The Middle Ages Were Full of Robust, Vibrant and Creative People, as Seen in "The Canterbury Tales" by Geoffrey Chaucer

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The Middle Ages were often referred to as the Dark Ages, but were they really dark? The narrative poem, The Canterbury Tales, by Geoffrey Chaucer shows that the Middles Ages were really a vibrant, creative, and robust time. This poem tells about people in the Middle Ages from different classes that join together on a common mission, going on a pilgrimage. The Canterbury Tales shows that people then and people now are not all that different. Chaucer writes about the pilgrims’ personalities and their place in the social classes.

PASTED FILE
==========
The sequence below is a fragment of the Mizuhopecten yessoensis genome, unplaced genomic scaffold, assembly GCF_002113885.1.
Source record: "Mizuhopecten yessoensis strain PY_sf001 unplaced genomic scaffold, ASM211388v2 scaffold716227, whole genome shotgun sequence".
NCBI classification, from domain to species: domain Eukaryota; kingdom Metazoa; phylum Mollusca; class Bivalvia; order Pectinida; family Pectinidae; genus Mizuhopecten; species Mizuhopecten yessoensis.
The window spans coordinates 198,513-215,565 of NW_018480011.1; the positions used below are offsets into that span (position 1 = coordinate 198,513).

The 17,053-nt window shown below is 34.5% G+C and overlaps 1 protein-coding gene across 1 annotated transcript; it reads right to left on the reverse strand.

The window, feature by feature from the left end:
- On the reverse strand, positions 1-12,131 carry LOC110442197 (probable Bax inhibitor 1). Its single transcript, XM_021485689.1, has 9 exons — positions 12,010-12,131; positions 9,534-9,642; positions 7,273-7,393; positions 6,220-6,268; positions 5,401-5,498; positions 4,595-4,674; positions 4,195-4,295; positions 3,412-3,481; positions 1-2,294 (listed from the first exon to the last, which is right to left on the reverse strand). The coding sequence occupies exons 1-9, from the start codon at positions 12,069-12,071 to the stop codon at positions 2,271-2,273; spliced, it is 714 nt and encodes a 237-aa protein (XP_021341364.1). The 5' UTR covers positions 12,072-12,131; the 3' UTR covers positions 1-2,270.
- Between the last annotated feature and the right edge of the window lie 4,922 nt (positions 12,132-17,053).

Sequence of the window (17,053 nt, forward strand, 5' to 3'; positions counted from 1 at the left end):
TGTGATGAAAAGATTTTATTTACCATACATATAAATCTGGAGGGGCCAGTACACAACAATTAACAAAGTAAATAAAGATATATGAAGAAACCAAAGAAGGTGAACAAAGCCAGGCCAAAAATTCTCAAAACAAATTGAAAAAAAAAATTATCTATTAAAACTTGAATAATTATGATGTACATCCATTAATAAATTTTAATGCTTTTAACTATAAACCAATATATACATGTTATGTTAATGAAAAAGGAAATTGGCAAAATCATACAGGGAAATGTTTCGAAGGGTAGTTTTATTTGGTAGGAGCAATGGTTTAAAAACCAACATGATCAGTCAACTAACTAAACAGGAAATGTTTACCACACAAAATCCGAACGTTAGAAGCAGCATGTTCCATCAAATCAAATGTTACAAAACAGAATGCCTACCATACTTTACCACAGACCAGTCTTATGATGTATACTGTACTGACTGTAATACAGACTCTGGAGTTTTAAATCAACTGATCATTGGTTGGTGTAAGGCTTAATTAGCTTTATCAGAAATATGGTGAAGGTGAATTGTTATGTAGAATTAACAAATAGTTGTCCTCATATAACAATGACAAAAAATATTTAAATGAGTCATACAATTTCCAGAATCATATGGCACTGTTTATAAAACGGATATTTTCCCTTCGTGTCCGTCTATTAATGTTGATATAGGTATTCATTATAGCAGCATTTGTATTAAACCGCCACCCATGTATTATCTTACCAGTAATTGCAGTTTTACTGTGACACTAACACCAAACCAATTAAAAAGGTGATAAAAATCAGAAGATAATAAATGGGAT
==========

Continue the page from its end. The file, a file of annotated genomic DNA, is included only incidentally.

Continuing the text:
In The Canterbury Tales, the Summoner torments people and gets drunk, while the Parson goes out and cares of the sick and poor. An example occurs when the Summoner is going out “And drinking strong red wine till all was hazy” (653) and neglects doing his job. Doing as he pleased, the Summoner “could bring duress On any young fellow in the diocese. He knew their secrets, they did what he said”(681-683), this is an example of the Summoner infuriating people. However, a contrasting example is that the Parson has a wide parish and he does not neglect the people w...

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